The South Asia Channel

Out with the old, but what of the new?

I first met Husain Haqqani in 2007 when I served on the Pakistan Desk at the Department of State. At that time, he was a Boston University professor known for his very public criticism of Pervez Musharraf’s government and pointed analysis of the military’s role in fomenting Islamic militancy in Pakistan, most notably in his ...

MANDEL NGAN/AFP/Getty Images
MANDEL NGAN/AFP/Getty Images

I first met Husain Haqqani in 2007 when I served on the Pakistan Desk at the Department of State. At that time, he was a Boston University professor known for his very public criticism of Pervez Musharraf’s government and pointed analysis of the military’s role in fomenting Islamic militancy in Pakistan, most notably in his 2005 book "Pakistan: Between Mosque and Military." So, when he became Ambassador under the new Asif Ali Zardari-led government in 2008, many in Washington wondered how the newly minted Ambassador Haqqani might reconcile his strong views on Pakistan’s military with a U.S.-Pakistan policy so heavily centered on the security establishment. Turns out he never did.

Haqqani resigned on November 22 over his alleged involvement in preparing a secret memo to the United States offering to replace Pakistan’s military and intelligence leadership in the aftermath of May 2 raid that killed Osama bin Laden. Haqqani continues to deny any involvement in the memo, but his longstanding views on civil-military relations render his participation plausible. The question of responsibility is an important one for the Government of Pakistan and its citizens. Pakistan’s democracy is still stifled by its history of military dictatorships, but its active civil society and media continues to push for an explanation, as a legal debate unfolds over whether Haqqani’s alleged involvement in dragging the U.S. into Pakistan’s internal affairs constitutes treason.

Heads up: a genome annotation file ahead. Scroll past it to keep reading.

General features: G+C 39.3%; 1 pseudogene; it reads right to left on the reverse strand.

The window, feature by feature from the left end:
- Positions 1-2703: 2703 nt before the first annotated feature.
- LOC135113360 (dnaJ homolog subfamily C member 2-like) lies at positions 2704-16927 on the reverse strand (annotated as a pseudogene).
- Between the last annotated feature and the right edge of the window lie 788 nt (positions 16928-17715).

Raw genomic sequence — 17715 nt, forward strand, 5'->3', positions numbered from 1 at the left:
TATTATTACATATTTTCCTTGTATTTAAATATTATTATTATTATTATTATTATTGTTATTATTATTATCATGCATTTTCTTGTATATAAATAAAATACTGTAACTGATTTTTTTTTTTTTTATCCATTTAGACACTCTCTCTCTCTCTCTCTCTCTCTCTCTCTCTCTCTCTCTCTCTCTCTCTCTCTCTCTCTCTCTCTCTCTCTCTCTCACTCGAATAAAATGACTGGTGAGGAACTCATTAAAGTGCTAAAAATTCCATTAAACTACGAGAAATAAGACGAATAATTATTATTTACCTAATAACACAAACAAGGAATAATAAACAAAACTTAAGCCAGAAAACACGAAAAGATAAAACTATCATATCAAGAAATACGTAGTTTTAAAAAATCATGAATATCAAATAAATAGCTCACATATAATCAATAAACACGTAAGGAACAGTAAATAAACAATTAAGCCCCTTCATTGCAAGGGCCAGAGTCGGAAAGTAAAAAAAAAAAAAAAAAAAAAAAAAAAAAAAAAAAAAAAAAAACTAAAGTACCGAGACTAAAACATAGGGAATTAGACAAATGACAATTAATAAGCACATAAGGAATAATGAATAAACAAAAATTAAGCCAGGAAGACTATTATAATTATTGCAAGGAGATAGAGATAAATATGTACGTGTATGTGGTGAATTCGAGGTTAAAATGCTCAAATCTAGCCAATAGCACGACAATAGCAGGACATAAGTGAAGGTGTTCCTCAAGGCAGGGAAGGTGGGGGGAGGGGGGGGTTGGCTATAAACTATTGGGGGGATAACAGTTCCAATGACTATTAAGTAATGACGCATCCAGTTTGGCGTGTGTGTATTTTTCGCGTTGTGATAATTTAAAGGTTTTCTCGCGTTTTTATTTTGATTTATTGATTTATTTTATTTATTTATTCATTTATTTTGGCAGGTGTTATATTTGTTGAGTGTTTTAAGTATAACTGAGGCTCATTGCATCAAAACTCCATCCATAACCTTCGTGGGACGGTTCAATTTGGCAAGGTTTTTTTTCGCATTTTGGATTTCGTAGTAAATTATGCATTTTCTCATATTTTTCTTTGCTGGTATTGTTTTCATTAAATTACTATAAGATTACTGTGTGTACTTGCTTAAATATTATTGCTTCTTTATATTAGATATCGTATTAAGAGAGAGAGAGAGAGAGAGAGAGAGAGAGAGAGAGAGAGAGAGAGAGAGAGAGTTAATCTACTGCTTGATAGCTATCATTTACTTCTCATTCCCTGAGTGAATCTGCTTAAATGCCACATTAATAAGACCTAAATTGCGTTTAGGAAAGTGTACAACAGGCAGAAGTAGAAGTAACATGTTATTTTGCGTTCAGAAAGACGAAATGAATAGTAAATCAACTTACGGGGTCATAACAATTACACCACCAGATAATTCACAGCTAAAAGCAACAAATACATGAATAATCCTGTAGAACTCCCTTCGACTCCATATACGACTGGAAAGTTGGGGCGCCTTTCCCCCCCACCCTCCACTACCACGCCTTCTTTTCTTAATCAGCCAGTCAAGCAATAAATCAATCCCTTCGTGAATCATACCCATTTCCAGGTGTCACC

It remains to be seen whether Haqqani will face a legal inquiry. Any elaborate proceedings, however, are not in the interest of the Pakistan People’s Party (PPP) government. President Zardari no doubt faces a risk that with Haqqani’s resignation, the political opposition and military may begin to question the possibility of his involvement in "Memogate," as was suggested, then denied,then suggested again by Mansoor Ijaz, the Pakistani-American businessman at the center of the scandal. The Supreme Court and the activist-minded Chief Justice Iftikhar Chaudhry could also take up this issue as part of its agenda against PPP’s corruption and bad governance. The government must strike a balance between accommodating public calls for justice and maintaining its strength in the lead up to the March 2012 Senate elections, during which the PPP is expected to win a majority of seats.

The government must also contend with public perceptions, especially among the Western foreign policy community, that the military is so incensed by this incident that it will overthrow the government. In substance, this argument has no legs. At least under Gen. Ashfaq Parvez Kayani’s leadership, the military continues to avoid overt involvement in civilian affairs, primarily due to Kayani’s desire to improve the military’s image following the bin Laden raid. However, if Pakistan’s civilian leadership continues to disappoint, Kayani will have a harder time convincing the rest of the senior military leadership,which views the civilians as corrupt and inept, to stay out of domestic politics.